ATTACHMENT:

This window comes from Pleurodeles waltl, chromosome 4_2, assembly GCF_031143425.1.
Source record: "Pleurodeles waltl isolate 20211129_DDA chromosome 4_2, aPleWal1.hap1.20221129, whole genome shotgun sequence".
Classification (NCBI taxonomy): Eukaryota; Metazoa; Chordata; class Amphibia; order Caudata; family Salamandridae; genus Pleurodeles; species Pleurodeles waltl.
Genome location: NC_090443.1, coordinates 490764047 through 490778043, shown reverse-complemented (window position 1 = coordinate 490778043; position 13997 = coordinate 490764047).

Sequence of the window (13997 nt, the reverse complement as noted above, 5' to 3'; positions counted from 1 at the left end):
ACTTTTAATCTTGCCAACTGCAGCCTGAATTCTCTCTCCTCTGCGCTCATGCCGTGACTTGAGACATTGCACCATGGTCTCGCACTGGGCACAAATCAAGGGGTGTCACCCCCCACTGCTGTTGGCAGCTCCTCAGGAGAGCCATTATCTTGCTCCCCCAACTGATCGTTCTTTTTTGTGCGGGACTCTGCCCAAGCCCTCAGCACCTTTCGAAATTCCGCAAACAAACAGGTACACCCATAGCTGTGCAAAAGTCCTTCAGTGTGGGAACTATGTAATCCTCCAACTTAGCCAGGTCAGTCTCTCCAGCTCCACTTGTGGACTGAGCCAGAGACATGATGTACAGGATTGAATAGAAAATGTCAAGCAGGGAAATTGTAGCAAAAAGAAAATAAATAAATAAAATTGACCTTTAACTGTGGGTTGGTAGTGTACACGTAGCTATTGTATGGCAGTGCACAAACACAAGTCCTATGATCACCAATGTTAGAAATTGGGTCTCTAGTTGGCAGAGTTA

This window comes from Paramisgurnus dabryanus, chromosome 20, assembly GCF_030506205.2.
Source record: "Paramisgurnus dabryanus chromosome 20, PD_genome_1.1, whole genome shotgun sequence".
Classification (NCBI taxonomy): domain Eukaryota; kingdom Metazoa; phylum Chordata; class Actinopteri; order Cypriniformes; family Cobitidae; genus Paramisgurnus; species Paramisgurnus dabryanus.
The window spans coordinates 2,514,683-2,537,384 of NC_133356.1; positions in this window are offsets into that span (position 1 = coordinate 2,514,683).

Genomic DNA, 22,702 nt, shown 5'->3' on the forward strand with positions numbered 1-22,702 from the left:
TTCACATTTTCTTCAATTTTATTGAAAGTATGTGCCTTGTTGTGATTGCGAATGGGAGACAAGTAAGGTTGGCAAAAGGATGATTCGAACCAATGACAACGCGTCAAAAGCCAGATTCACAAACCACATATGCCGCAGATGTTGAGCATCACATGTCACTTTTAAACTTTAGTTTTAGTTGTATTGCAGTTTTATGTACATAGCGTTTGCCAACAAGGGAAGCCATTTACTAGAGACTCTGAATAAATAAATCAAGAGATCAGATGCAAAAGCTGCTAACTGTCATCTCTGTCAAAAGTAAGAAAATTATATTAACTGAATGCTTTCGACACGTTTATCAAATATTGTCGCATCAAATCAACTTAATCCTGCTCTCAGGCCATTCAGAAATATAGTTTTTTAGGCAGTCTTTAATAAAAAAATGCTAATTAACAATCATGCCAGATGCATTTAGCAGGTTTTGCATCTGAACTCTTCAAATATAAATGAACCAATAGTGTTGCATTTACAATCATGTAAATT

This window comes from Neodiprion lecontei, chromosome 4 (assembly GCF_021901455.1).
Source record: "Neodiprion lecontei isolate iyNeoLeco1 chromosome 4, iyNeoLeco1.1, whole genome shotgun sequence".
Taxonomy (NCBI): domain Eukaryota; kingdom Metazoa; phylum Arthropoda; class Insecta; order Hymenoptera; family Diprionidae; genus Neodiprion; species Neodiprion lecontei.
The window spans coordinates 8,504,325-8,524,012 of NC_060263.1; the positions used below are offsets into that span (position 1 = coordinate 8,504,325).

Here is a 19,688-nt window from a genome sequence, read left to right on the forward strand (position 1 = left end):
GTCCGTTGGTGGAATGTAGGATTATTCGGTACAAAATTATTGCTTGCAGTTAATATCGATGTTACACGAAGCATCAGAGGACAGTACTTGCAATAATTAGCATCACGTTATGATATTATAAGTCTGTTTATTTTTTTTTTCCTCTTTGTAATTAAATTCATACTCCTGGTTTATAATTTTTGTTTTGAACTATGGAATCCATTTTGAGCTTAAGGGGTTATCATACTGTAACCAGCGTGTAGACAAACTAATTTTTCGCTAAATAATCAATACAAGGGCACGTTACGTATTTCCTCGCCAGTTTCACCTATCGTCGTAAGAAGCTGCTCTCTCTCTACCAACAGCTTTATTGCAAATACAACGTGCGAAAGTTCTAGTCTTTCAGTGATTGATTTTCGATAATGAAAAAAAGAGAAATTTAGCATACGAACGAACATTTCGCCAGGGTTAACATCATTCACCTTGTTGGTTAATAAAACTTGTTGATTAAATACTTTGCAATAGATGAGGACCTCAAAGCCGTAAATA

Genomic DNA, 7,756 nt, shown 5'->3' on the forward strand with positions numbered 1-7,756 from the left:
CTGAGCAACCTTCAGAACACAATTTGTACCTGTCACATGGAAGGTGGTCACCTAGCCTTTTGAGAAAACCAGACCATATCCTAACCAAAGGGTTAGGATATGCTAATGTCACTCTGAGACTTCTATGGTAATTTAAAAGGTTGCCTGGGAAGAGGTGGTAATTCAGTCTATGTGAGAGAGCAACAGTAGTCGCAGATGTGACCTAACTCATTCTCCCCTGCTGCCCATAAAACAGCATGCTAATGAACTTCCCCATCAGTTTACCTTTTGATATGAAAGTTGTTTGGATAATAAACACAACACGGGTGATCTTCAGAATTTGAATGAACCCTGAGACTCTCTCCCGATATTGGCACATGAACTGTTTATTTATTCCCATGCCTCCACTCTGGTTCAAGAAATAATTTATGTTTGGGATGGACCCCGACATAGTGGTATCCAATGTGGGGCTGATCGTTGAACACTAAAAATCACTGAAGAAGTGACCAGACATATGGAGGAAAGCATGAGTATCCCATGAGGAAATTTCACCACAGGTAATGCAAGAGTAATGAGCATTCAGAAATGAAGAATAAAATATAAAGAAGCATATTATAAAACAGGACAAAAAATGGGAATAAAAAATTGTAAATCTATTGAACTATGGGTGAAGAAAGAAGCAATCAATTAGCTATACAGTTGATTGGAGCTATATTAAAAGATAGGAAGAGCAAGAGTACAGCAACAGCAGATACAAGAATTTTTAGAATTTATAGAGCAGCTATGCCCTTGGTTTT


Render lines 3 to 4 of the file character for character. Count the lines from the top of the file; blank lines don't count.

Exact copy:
Classification (NCBI taxonomy): Eukaryota; Metazoa; Chordata; class Amphibia; order Caudata; family Salamandridae; genus Pleurodeles; species Pleurodeles waltl.
Genome location: NC_090443.1, coordinates 490764047 through 490778043, shown reverse-complemented (window position 1 = coordinate 490778043; position 13997 = coordinate 490764047).